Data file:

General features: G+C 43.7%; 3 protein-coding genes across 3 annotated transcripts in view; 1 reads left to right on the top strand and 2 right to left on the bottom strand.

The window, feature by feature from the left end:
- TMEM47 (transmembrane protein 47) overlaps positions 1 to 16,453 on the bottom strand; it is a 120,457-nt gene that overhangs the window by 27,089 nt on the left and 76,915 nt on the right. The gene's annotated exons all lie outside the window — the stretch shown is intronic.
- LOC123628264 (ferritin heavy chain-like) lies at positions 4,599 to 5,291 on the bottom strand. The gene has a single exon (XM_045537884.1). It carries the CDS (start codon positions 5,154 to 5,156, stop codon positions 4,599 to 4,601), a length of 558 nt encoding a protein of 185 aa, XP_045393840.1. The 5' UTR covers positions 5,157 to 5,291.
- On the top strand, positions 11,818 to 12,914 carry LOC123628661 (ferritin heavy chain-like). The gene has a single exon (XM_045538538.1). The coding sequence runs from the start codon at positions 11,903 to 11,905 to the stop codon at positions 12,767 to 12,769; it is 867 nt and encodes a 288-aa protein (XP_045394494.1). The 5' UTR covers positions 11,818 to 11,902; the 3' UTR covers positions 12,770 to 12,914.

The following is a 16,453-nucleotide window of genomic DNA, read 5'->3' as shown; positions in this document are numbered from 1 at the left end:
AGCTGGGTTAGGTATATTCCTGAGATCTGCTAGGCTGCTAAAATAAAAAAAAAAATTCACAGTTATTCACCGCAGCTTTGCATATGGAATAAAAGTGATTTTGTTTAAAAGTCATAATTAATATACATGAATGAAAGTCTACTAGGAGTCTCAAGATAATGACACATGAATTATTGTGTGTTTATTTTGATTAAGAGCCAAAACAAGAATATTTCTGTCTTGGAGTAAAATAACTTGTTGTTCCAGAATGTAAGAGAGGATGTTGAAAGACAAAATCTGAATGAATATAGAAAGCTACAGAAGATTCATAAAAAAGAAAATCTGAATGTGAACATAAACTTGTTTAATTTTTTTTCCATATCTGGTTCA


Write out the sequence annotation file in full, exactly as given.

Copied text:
General features: G+C 43.7%; 3 protein-coding genes across 3 annotated transcripts in view; 1 reads left to right on the top strand and 2 right to left on the bottom strand.

The window, feature by feature from the left end:
- TMEM47 (transmembrane protein 47) overlaps positions 1 to 16,453 on the bottom strand; it is a 120,457-nt gene that overhangs the window by 27,089 nt on the left and 76,915 nt on the right. The gene's annotated exons all lie outside the window — the stretch shown is intronic.
- LOC123628264 (ferritin heavy chain-like) lies at positions 4,599 to 5,291 on the bottom strand. The gene has a single exon (XM_045537884.1). It carries the CDS (start codon positions 5,154 to 5,156, stop codon positions 4,599 to 4,601), a length of 558 nt encoding a protein of 185 aa, XP_045393840.1. The 5' UTR covers positions 5,157 to 5,291.
- On the top strand, positions 11,818 to 12,914 carry LOC123628661 (ferritin heavy chain-like). The gene has a single exon (XM_045538538.1). The coding sequence runs from the start codon at positions 11,903 to 11,905 to the stop codon at positions 12,767 to 12,769; it is 867 nt and encodes a 288-aa protein (XP_045394494.1). The 5' UTR covers positions 11,818 to 11,902; the 3' UTR covers positions 12,770 to 12,914.

The following is a 16,453-nucleotide window of genomic DNA, read 5'->3' as shown; positions in this document are numbered from 1 at the left end:
AGCTGGGTTAGGTATATTCCTGAGATCTGCTAGGCTGCTAAAATAAAAAAAAAAATTCACAGTTATTCACCGCAGCTTTGCATATGGAATAAAAGTGATTTTGTTTAAAAGTCATAATTAATATACATGAATGAAAGTCTACTAGGAGTCTCAAGATAATGACACATGAATTATTGTGTGTTTATTTTGATTAAGAGCCAAAACAAGAATATTTCTGTCTTGGAGTAAAATAACTTGTTGTTCCAGAATGTAAGAGAGGATGTTGAAAGACAAAATCTGAATGAATATAGAAAGCTACAGAAGATTCATAAAAAAGAAAATCTGAATGTGAACATAAACTTGTTTAATTTTTTTTCCATATCTGGTTCA